Southend station was one of the first to have installed ticket barriers leading on to the platform, making it almost impossible to get onto a train for free, and so we pooled what little money we had and decided to buy a single to the next station on the route, allowing us access to the train without paying the full fare.  If we saw inspectors coming along, we’d simply alight at the next station and wait for the next train.

And so we boarded the train, all rather pleased with the duplicitous nature of our entry, feeling somehow that we’d finally had a small victory in a day of failure. The ticket man even came up and checked our tickets while they were still valid, before disappearing to the other end of the train. We laughed and joked and felt better.  All up to the moment when we looked up to find a British Transport Police officer stood right next to us.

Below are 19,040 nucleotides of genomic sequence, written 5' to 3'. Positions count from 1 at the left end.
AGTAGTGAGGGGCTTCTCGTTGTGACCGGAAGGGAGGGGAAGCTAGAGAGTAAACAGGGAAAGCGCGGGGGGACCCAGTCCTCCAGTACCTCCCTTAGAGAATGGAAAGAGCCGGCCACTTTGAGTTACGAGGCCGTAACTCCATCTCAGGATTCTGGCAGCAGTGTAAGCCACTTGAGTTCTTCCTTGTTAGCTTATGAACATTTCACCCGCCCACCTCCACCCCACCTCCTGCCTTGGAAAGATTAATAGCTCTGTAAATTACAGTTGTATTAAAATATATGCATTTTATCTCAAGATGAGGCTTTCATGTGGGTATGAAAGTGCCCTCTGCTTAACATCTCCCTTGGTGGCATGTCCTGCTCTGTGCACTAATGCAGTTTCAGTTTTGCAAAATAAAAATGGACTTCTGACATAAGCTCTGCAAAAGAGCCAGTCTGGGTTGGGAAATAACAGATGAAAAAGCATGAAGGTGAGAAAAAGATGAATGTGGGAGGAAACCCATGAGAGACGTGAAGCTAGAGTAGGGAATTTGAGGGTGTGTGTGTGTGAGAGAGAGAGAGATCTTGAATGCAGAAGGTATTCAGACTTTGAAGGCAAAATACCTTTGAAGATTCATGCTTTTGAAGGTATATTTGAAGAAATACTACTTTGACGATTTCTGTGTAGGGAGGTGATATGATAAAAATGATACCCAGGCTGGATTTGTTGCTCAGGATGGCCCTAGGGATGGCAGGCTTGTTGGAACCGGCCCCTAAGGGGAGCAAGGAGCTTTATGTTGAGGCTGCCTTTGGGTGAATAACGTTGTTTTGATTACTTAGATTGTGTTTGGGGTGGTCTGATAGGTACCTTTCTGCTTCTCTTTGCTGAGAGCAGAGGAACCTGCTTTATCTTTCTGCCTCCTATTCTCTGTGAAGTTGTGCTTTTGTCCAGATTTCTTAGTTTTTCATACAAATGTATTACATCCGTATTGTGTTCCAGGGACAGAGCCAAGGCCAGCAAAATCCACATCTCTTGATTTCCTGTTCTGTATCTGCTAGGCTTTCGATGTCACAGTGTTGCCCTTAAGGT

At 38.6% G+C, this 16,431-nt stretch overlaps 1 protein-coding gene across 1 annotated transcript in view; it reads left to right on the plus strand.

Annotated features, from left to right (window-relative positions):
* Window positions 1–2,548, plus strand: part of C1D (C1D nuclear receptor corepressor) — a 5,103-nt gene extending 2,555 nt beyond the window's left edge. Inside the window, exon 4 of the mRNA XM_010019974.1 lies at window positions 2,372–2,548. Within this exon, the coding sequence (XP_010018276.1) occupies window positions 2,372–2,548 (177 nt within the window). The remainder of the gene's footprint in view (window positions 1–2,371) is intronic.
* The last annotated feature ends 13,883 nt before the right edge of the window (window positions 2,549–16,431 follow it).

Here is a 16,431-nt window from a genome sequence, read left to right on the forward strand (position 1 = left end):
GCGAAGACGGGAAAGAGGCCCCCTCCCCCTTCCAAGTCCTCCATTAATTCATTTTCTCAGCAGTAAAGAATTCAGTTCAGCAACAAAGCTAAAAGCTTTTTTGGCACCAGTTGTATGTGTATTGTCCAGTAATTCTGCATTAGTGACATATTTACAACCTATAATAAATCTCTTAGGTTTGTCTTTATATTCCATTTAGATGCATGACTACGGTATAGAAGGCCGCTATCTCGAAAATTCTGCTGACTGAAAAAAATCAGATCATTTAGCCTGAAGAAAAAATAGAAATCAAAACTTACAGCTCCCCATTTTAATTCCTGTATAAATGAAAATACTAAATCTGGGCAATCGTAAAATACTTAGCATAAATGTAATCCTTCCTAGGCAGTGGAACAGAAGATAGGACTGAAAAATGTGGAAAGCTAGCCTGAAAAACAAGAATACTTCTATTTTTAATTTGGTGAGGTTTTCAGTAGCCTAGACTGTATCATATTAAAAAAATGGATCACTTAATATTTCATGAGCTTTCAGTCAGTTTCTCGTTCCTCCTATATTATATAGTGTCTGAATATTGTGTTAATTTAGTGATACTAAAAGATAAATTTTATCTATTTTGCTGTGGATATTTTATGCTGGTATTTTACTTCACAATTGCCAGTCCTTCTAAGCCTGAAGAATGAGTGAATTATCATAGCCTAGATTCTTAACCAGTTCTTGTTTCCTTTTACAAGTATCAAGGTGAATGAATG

He asked to see our tickets, making it plainly clear with his tone that he knew what he was about to find.  He looked at me first, and I decided that I wasn’t going to go down without a fight.  I pretended to look in my pocket and said I couldn’t find my ticket. He ordered me to empty my pockets.

‘Oh, there it is.’

‘Are you aware that this ticket doesn’t take you this far?’

‘Doesn’t it?

‘No.  You need to make up the rest of the fare.’

‘I don’t have any money.’

‘Then you will have to pay the rest of the fare, and a £25 fine. Can I take your name please?’